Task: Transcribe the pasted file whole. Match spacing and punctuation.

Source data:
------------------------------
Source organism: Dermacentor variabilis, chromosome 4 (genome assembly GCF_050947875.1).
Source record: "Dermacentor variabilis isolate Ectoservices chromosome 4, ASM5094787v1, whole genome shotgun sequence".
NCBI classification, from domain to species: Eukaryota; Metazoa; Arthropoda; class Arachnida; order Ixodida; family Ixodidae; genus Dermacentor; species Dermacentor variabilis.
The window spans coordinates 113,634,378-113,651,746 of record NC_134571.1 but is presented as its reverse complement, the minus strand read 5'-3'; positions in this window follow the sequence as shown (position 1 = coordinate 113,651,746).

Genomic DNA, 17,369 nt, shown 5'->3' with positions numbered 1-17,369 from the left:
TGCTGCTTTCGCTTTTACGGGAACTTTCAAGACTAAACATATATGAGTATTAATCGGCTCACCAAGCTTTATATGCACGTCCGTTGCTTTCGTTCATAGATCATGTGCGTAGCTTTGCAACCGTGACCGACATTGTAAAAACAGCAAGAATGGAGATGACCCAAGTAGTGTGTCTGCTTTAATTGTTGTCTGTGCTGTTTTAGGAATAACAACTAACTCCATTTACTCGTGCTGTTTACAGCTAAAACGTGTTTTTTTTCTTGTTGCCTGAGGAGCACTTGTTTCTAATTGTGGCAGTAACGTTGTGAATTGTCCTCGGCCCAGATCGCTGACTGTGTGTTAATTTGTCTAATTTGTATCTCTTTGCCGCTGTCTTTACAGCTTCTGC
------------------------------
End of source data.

Source organism: Dermacentor variabilis, chromosome 4 (genome assembly GCF_050947875.1).
Source record: "Dermacentor variabilis isolate Ectoservices chromosome 4, ASM5094787v1, whole genome shotgun sequence".
NCBI classification, from domain to species: Eukaryota; Metazoa; Arthropoda; class Arachnida; order Ixodida; family Ixodidae; genus Dermacentor; species Dermacentor variabilis.
The window spans coordinates 113,634,378-113,651,746 of record NC_134571.1 but is presented as its reverse complement, the minus strand read 5'-3'; positions in this window follow the sequence as shown (position 1 = coordinate 113,651,746).

Genomic DNA, 17,369 nt, shown 5'->3' with positions numbered 1-17,369 from the left:
TGCTGCTTTCGCTTTTACGGGAACTTTCAAGACTAAACATATATGAGTATTAATCGGCTCACCAAGCTTTATATGCACGTCCGTTGCTTTCGTTCATAGATCATGTGCGTAGCTTTGCAACCGTGACCGACATTGTAAAAACAGCAAGAATGGAGATGACCCAAGTAGTGTGTCTGCTTTAATTGTTGTCTGTGCTGTTTTAGGAATAACAACTAACTCCATTTACTCGTGCTGTTTACAGCTAAAACGTGTTTTTTTTCTTGTTGCCTGAGGAGCACTTGTTTCTAATTGTGGCAGTAACGTTGTGAATTGTCCTCGGCCCAGATCGCTGACTGTGTGTTAATTTGTCTAATTTGTATCTCTTTGCCGCTGTCTTTACAGCTTCTGC